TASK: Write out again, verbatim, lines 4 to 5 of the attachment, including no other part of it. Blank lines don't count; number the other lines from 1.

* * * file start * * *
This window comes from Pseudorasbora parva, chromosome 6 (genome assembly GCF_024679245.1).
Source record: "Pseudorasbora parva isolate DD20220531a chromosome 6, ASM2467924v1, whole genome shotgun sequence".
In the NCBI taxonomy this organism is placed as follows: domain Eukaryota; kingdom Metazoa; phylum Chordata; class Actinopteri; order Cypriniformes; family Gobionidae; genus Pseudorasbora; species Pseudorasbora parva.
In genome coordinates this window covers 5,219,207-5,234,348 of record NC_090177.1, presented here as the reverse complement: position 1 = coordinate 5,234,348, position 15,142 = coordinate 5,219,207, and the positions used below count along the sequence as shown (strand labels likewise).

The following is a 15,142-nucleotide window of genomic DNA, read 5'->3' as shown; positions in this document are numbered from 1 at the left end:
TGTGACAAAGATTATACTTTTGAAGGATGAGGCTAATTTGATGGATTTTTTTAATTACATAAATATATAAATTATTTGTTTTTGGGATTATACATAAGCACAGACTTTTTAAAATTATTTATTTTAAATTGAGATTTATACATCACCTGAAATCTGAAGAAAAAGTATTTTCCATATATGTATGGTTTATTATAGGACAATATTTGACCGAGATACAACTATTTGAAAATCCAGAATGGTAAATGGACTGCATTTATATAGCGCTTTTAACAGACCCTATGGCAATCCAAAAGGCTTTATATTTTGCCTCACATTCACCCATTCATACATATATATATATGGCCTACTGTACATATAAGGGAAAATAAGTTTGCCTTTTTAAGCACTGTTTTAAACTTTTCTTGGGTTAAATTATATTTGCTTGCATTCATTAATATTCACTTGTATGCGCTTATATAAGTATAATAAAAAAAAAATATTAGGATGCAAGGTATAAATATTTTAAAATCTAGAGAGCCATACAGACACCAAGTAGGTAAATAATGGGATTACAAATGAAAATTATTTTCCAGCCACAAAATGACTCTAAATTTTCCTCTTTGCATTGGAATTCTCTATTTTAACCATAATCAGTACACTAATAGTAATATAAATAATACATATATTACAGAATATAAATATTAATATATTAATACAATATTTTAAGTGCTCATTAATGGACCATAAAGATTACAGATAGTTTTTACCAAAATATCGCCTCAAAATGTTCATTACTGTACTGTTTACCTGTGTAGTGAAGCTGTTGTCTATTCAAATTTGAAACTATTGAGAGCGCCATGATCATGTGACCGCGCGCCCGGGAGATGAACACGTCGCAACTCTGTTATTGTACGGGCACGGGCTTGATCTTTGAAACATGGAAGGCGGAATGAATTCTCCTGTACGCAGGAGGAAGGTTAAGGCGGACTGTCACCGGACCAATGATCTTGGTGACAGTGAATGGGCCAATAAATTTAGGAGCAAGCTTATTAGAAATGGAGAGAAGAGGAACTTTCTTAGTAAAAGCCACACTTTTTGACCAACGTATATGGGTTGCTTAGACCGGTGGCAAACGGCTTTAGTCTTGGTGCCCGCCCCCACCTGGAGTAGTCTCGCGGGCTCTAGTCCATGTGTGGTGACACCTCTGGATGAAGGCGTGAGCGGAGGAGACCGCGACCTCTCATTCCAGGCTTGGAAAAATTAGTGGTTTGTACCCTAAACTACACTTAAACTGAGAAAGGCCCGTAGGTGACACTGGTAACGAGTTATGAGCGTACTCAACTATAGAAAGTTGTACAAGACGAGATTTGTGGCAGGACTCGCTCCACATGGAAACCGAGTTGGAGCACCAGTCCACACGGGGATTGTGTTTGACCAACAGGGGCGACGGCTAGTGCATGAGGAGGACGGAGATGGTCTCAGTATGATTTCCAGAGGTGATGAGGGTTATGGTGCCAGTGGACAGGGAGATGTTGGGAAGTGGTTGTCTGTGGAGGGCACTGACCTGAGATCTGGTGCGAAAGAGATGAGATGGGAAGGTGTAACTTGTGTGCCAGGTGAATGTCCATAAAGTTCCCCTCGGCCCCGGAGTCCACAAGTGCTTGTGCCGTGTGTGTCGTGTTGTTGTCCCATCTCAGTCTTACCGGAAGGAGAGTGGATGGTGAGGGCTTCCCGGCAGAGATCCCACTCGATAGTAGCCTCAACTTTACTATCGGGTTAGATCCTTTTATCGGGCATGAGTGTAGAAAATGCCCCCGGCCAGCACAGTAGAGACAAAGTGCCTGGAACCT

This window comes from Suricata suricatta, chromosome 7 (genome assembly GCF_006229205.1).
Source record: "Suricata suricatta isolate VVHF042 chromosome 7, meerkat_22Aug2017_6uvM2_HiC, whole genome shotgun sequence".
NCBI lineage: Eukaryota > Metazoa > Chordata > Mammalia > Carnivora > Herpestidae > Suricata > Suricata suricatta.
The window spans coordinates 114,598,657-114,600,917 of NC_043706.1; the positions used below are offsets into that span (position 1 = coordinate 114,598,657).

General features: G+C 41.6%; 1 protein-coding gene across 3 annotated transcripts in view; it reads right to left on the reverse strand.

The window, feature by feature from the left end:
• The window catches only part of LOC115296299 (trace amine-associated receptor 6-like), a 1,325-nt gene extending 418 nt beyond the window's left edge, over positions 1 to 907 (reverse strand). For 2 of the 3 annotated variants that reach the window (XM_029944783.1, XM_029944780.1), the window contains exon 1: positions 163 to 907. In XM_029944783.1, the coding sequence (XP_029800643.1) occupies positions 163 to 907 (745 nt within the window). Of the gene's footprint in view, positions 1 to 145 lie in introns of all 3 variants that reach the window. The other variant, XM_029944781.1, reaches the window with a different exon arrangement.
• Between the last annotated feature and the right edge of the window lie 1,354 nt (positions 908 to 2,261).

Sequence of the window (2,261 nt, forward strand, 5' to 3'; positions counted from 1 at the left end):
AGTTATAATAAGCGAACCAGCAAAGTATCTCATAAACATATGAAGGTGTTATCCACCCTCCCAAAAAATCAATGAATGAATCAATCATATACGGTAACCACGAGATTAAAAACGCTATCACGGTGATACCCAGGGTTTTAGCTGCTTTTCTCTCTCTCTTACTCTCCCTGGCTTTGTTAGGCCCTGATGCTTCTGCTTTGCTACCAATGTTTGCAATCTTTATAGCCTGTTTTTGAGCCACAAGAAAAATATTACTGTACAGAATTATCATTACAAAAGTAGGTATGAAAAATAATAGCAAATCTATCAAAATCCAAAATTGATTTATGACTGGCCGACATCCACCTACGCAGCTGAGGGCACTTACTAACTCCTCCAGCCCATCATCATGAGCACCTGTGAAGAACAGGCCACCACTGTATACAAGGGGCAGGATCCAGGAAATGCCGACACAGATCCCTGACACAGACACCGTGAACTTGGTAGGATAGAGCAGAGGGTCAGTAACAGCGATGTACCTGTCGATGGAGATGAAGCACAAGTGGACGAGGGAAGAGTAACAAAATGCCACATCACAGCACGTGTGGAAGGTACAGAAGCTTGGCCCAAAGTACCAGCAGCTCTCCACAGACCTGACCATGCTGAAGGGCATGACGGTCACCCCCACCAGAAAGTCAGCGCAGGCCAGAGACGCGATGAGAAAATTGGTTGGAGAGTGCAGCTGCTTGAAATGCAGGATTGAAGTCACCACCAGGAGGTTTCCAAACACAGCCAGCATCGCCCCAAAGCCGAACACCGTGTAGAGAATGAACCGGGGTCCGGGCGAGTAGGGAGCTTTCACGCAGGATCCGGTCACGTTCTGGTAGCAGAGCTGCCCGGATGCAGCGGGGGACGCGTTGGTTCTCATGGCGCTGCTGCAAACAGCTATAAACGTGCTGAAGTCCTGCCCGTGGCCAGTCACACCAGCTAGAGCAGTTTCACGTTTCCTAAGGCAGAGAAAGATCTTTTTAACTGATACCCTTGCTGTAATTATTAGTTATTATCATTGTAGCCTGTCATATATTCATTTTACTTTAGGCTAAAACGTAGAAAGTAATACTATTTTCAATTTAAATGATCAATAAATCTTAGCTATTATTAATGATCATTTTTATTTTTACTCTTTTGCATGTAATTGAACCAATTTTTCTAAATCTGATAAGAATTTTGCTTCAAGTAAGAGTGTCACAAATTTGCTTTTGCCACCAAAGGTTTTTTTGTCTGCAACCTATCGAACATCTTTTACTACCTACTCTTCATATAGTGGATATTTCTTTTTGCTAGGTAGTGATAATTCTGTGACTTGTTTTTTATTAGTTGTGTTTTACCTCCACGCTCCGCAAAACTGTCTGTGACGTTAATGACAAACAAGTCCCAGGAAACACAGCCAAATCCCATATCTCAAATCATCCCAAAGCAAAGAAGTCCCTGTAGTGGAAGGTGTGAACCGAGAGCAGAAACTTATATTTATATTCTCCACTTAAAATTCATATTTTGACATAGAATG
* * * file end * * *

In genome coordinates this window covers 5,219,207-5,234,348 of record NC_090177.1, presented here as the reverse complement: position 1 = coordinate 5,234,348, position 15,142 = coordinate 5,219,207, and the positions used below count along the sequence as shown (strand labels likewise).

The following is a 15,142-nucleotide window of genomic DNA, read 5'->3' as shown; positions in this document are numbered from 1 at the left end: